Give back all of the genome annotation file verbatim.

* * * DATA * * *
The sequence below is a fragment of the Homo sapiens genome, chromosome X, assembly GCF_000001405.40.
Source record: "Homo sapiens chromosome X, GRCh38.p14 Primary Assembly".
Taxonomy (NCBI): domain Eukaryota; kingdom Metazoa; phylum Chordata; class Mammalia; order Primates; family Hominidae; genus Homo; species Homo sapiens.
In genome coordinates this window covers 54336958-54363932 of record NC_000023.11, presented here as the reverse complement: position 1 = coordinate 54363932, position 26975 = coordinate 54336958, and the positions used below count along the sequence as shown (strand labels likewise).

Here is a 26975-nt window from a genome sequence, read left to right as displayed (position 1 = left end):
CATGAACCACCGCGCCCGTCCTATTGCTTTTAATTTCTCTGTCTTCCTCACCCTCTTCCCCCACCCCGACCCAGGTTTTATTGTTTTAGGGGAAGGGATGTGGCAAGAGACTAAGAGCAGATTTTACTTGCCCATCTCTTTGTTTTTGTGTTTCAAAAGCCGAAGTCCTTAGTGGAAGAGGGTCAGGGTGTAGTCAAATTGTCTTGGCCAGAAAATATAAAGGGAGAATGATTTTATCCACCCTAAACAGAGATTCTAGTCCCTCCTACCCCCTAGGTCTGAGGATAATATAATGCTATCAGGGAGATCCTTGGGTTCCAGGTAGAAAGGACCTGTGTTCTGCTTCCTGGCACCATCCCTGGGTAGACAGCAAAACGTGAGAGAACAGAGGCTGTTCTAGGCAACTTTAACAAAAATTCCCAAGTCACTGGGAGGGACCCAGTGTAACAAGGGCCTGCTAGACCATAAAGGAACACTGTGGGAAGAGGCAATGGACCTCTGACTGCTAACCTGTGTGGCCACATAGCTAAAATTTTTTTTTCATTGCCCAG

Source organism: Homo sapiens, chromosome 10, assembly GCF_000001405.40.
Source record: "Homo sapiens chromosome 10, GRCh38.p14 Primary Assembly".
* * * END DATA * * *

The sequence below is a fragment of the Homo sapiens genome, chromosome X, assembly GCF_000001405.40.
Source record: "Homo sapiens chromosome X, GRCh38.p14 Primary Assembly".
Taxonomy (NCBI): domain Eukaryota; kingdom Metazoa; phylum Chordata; class Mammalia; order Primates; family Hominidae; genus Homo; species Homo sapiens.
In genome coordinates this window covers 54336958-54363932 of record NC_000023.11, presented here as the reverse complement: position 1 = coordinate 54363932, position 26975 = coordinate 54336958, and the positions used below count along the sequence as shown (strand labels likewise).

Here is a 26975-nt window from a genome sequence, read left to right as displayed (position 1 = left end):
CATGAACCACCGCGCCCGTCCTATTGCTTTTAATTTCTCTGTCTTCCTCACCCTCTTCCCCCACCCCGACCCAGGTTTTATTGTTTTAGGGGAAGGGATGTGGCAAGAGACTAAGAGCAGATTTTACTTGCCCATCTCTTTGTTTTTGTGTTTCAAAAGCCGAAGTCCTTAGTGGAAGAGGGTCAGGGTGTAGTCAAATTGTCTTGGCCAGAAAATATAAAGGGAGAATGATTTTATCCACCCTAAACAGAGATTCTAGTCCCTCCTACCCCCTAGGTCTGAGGATAATATAATGCTATCAGGGAGATCCTTGGGTTCCAGGTAGAAAGGACCTGTGTTCTGCTTCCTGGCACCATCCCTGGGTAGACAGCAAAACGTGAGAGAACAGAGGCTGTTCTAGGCAACTTTAACAAAAATTCCCAAGTCACTGGGAGGGACCCAGTGTAACAAGGGCCTGCTAGACCATAAAGGAACACTGTGGGAAGAGGCAATGGACCTCTGACTGCTAACCTGTGTGGCCACATAGCTAAAATTTTTTTTTCATTGCCCAG

Source organism: Homo sapiens, chromosome 10, assembly GCF_000001405.40.
Source record: "Homo sapiens chromosome 10, GRCh38.p14 Primary Assembly".